We got to the first “easy” part of our vacation (or sould I say lazy?). We got to Sorrento, which is in the beginning of the Amalfi Coast, in a boat from Capri. Just 20 minutes of trip and there we were!
Our hotel was in a near village called Santa Agata sui due Golfi, maybe 7 km from Sorento downtown. That was not a problem, since we rented a car in Sorrento. We were in doubt which car to rent, and it was the first time we’ve seen the two-seat Smart car. After thinking for a while, we got that one. It’s a semi-automatic economic car that fits perfectly our needs. Here is the first thing we learned: there’s almost no space to park as Italy seems to be flooded by cars… so choose the small ones that usually pay less in paid-parking and fits everywhere on the streets. Look how small the Smart car is, compared to a large van in this picture:
Santa Agata is a pleasant village we enjoyed the best Ice Cream so far. Of course, the streets were narrow (as it seems to be all over this region of Italy), but, also, everything is within a 15-minute walk.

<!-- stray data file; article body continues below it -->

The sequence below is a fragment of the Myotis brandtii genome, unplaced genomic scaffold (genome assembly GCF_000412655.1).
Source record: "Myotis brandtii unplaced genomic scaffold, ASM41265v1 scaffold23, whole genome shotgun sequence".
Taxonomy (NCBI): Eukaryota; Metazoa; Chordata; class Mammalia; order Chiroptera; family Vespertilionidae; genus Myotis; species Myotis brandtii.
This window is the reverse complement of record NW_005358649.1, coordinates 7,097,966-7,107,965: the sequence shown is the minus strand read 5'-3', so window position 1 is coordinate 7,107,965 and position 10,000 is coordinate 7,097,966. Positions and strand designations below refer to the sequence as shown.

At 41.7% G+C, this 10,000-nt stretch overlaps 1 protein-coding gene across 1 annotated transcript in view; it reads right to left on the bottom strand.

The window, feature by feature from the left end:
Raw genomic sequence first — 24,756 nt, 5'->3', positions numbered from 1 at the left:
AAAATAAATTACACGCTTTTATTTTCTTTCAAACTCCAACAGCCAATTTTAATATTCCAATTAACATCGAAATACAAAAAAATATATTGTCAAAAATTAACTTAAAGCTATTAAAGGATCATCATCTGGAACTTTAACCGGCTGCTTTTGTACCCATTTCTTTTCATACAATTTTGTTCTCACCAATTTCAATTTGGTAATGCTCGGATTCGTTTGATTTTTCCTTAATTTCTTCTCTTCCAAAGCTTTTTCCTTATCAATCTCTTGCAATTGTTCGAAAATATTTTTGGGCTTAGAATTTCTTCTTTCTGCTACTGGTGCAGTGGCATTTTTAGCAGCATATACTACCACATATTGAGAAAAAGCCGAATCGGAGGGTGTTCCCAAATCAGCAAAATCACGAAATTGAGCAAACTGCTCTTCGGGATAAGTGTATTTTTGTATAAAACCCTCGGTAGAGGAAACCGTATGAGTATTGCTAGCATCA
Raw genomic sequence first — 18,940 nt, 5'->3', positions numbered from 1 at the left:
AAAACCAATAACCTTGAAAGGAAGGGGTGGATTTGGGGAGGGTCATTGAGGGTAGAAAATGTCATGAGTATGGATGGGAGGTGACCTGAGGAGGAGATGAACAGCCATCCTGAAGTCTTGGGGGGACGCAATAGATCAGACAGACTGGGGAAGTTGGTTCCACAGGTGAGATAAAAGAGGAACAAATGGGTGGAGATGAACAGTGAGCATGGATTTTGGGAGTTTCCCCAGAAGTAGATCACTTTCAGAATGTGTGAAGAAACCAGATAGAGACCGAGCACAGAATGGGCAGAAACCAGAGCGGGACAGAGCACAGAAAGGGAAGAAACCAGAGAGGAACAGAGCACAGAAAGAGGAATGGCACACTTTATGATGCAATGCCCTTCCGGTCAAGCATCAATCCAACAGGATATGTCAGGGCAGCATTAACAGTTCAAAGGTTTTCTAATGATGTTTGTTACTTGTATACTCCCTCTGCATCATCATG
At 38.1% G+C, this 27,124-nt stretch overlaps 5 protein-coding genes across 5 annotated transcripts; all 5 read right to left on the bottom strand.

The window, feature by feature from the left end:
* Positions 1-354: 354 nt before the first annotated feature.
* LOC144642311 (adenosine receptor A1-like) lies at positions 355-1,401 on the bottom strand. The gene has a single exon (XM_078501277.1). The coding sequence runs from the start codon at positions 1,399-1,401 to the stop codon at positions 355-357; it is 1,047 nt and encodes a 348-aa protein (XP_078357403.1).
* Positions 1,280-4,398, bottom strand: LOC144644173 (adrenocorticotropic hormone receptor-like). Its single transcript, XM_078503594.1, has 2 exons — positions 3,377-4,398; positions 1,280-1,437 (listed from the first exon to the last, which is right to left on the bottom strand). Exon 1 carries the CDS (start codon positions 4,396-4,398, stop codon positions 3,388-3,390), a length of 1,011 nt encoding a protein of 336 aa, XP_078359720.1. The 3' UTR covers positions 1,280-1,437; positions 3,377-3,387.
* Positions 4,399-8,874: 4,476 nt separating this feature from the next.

The “Costiera Amalfitana” (or SS163), which is the road that was built in the edge of the cliffs surrounding Salerno’s Gulf is a narrow, usually crowded road that sits uppon brick-arches and provides the best views of the ever-blue sea of this part of Italy. One should drive along this road, if in this part of the world.
Sorrento is the most calm and leveled town along Amalfitan Coast. The historical center offer a countless number of small stores that sells anything you can imagine.
Positano is just like Sorrento, but with more expensive restaurants, more extensive beaches (in which we could not dive, since the weather was not really warm during our stay), and more stairs. Unlike Sorrento, Positano is always up or down the hill. Here is a picture of Positano downtown, as seen from the beach:
Amalfi, which is the next town and gives the name to the coast, seems to be the older city, with lots of history and a strong connection to Saint Andrew. It’s believet to be saved by this saint in the middle-age from the invasion of the Sarracens. The Amalfi Cathedral (which is in the next picture) is really as magestic as an old place, rebuilt several times. They keep Saint Andrew tomb inside it.
The Costiera Amalfitana is a beautiful road to drive on, but everything is nearer than expect and one can easily go to Positano and Amalfi in one day. There’s nothing really new to see in those towns, except enjoy yourself in a new landscape (which we did).
During our stay in Sorrento, we also driven north, around Naples gulf, to see the Vesuvio volcano and the remains of Pompei… but that will be subject of my next post….